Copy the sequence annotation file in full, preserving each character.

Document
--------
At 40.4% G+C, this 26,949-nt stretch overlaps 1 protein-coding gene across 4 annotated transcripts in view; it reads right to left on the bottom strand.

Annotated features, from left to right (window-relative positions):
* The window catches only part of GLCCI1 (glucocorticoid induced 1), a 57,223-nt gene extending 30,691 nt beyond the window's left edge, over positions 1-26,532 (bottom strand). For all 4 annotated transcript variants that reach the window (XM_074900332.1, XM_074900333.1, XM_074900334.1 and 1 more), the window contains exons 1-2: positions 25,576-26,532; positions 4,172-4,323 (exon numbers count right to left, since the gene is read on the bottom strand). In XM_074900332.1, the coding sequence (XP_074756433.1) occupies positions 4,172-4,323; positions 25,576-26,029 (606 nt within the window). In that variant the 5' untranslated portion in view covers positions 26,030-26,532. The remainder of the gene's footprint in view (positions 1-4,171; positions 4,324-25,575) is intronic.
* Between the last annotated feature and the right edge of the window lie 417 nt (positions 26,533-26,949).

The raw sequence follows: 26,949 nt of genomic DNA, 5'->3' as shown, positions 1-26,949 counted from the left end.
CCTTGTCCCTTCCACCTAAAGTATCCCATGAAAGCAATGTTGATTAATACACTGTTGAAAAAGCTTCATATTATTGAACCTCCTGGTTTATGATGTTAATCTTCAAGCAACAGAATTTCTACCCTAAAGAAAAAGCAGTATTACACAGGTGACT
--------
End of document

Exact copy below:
At 40.4% G+C, this 26,949-nt stretch overlaps 1 protein-coding gene across 4 annotated transcripts in view; it reads right to left on the bottom strand.

Annotated features, from left to right (window-relative positions):
* The window catches only part of GLCCI1 (glucocorticoid induced 1), a 57,223-nt gene extending 30,691 nt beyond the window's left edge, over positions 1-26,532 (bottom strand). For all 4 annotated transcript variants that reach the window (XM_074900332.1, XM_074900333.1, XM_074900334.1 and 1 more), the window contains exons 1-2: positions 25,576-26,532; positions 4,172-4,323 (exon numbers count right to left, since the gene is read on the bottom strand). In XM_074900332.1, the coding sequence (XP_074756433.1) occupies positions 4,172-4,323; positions 25,576-26,029 (606 nt within the window). In that variant the 5' untranslated portion in view covers positions 26,030-26,532. The remainder of the gene's footprint in view (positions 1-4,171; positions 4,324-25,575) is intronic.
* Between the last annotated feature and the right edge of the window lie 417 nt (positions 26,533-26,949).

The raw sequence follows: 26,949 nt of genomic DNA, 5'->3' as shown, positions 1-26,949 counted from the left end.
CCTTGTCCCTTCCACCTAAAGTATCCCATGAAAGCAATGTTGATTAATACACTGTTGAAAAAGCTTCATATTATTGAACCTCCTGGTTTATGATGTTAATCTTCAAGCAACAGAATTTCTACCCTAAAGAAAAAGCAGTATTACACAGGTGACT